Libby Heaney

February 2016:  Why, despite overwhelming scientific evidence, do the current narratives around climate change fail to influence our collective behaviour to a substantial degree?  Why do we ignore or in some cases actively refute the evidence even though the long term consequences will likely be severe?

Following a lecture and discussion with Dr. Dan Lockton about designing for behaviour change, the students were asked to make a piece of work in any medium that communicates climate change differently.  To do this, the students were asked to draw on the text “Don’t Even Think About It” by George Marshall, which argues “that our values, assumptions, and prejudices can take on lives of their own, gaining authority as they are shared, dividing people in their wake”.  Hence Marshall explores how to rethink and reimagine climate change in relation to what truly excites, threatens and motivates different audiences.

Climate change is, of course, complex and encompasses the entanglements between both human and non-human actors, such that any action to combat it (or to refute it, for that matter) must result from collective behaviour due to an emerging consensus.  The students were therefore asked to draw on their research and experience of working with systems, science and emergent phenomena from the previous term when undertaking this challenging project.

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Taking a speculative design approach, Franziska Hatton’s writes about her installation “Discovering Climate Change & Genetic Modification”

A performative moving image installation alluding to the difficulties in communicating the effects of climate change.  The moving image was inspired by the style of old educational documentaries, and appropriated the rhythm and aged aesthetics of these films. The content of the moving image was comical and light hearted, influenced by the program Look Around You shown on BBC in the early 00’s.  I also took comical inspiration and the aspect of engulfing a viewer into a narrative of an alternative reality, by being meticulous with detail and letting lose my imagination from the dark humored book Discovering Scarfolk by Richard Little.  The comical direction of this piece emerged from the research, discovering that genetic modification trials have started in livestock, allowing for animals to become resistant to heat, thus remaining comfortable in the unfolding events of climate change.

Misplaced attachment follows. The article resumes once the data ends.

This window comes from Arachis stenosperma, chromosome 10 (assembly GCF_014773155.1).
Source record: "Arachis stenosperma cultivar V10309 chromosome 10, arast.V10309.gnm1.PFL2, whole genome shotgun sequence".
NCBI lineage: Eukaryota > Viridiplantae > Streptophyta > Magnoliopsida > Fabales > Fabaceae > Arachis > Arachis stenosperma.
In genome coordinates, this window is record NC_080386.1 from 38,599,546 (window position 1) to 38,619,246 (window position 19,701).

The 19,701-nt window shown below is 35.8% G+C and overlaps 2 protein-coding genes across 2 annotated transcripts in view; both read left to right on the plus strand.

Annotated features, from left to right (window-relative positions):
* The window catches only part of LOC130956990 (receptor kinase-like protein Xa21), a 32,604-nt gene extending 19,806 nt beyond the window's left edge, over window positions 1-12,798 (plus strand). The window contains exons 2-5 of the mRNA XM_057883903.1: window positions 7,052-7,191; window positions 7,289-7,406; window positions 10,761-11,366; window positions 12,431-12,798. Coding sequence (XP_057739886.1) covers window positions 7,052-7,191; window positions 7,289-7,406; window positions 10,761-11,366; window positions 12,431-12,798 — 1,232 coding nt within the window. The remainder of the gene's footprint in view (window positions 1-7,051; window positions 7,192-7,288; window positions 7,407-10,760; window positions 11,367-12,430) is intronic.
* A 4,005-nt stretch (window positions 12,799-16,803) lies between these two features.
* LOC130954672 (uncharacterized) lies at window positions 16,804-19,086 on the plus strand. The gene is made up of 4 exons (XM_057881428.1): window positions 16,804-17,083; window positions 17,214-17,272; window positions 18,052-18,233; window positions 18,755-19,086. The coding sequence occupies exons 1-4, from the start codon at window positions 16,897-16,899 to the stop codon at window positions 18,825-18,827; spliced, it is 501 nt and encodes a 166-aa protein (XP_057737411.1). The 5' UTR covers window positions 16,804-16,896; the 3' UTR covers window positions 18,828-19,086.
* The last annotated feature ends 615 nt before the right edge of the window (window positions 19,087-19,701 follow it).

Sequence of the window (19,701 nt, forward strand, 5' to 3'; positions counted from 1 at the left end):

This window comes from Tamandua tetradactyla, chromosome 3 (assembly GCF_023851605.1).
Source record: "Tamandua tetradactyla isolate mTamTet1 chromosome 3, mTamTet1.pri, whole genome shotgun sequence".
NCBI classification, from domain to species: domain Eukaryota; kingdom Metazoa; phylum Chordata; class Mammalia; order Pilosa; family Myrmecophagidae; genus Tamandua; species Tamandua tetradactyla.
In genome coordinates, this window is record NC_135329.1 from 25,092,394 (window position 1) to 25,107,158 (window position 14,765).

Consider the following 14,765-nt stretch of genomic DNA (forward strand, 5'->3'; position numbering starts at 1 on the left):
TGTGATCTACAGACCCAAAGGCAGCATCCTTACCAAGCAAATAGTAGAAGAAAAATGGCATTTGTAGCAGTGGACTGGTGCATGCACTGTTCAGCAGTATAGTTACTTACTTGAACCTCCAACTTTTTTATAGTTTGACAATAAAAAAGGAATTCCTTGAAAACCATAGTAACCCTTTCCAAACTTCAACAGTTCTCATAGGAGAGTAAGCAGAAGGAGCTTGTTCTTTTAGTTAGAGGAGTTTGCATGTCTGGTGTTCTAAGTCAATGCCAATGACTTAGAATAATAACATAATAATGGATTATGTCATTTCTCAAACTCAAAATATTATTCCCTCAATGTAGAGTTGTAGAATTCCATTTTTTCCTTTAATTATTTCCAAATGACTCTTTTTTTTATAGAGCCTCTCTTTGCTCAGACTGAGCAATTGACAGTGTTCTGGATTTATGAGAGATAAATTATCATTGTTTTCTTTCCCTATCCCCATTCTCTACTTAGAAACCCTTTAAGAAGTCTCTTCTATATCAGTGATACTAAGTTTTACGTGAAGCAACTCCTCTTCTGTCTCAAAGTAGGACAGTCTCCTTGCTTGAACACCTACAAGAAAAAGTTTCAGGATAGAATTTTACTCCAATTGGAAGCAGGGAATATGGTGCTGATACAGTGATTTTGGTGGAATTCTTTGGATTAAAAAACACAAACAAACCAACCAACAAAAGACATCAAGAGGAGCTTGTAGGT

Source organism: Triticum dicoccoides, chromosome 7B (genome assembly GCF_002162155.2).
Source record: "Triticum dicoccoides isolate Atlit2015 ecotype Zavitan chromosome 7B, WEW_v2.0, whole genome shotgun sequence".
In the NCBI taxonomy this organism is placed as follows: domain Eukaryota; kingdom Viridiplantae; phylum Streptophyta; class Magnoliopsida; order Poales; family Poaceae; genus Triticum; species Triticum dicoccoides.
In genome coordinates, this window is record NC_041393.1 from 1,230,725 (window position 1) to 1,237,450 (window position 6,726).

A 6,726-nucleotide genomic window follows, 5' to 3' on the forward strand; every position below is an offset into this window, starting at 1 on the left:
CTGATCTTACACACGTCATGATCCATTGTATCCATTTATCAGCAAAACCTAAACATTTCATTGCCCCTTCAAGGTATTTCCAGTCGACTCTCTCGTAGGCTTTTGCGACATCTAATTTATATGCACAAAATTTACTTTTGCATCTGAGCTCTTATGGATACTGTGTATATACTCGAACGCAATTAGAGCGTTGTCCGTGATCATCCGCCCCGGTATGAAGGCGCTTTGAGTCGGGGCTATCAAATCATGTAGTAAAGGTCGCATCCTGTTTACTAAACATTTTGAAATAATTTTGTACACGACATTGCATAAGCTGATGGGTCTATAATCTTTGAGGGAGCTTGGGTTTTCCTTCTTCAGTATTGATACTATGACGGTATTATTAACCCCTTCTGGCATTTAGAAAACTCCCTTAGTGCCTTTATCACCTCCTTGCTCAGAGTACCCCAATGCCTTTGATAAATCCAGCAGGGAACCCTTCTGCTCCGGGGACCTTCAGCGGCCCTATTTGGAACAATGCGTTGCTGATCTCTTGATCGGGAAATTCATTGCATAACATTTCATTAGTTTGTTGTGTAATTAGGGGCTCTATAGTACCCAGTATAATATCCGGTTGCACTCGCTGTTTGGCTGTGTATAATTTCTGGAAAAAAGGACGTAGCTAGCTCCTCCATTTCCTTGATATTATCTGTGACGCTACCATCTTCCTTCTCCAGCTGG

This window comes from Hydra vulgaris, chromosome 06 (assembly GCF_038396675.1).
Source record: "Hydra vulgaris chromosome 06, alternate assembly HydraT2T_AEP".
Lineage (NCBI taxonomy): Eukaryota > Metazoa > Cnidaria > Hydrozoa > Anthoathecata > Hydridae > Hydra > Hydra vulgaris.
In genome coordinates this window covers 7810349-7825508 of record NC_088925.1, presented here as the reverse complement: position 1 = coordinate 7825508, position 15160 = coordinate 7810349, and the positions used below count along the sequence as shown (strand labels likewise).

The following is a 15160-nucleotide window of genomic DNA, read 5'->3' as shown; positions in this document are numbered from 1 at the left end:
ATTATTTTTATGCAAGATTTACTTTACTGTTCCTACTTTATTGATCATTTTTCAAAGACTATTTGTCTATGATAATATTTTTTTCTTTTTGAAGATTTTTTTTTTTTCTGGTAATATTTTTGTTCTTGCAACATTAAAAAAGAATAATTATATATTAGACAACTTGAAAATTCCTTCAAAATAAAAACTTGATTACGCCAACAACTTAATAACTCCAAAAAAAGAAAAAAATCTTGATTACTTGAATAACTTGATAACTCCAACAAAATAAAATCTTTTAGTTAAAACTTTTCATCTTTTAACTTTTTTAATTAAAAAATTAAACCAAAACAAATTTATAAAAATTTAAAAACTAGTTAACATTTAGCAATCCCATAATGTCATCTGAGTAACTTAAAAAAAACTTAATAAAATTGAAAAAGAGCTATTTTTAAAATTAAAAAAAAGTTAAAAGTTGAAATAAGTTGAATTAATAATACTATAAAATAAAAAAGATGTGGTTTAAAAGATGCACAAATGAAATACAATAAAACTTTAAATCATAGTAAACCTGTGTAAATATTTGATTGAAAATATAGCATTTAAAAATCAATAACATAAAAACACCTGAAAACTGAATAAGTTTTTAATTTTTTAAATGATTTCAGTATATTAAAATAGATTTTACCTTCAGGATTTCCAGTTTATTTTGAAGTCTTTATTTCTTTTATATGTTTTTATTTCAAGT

It has also been seriously suggested that genetically modifying humans could help reduce climate change with the paper: Human Engineering and Climate Change Forthcoming as a Target Article in Ethics, Policy and the Environment written by S. Matthew Liao (New York University), Anders Sandberg (Oxford), and Rebecca Roache (Oxford).  One example in the paper is making humans allergic to meat, or simply becoming vegetarian.  Set within an alternative dystopian and speculative reality the plot of the documentary explained the process of using genetic modification to reduce climate change, using the latest breakthrough in genetic modification: Crispr Cas9 technologies.

Georgia Ward Dyer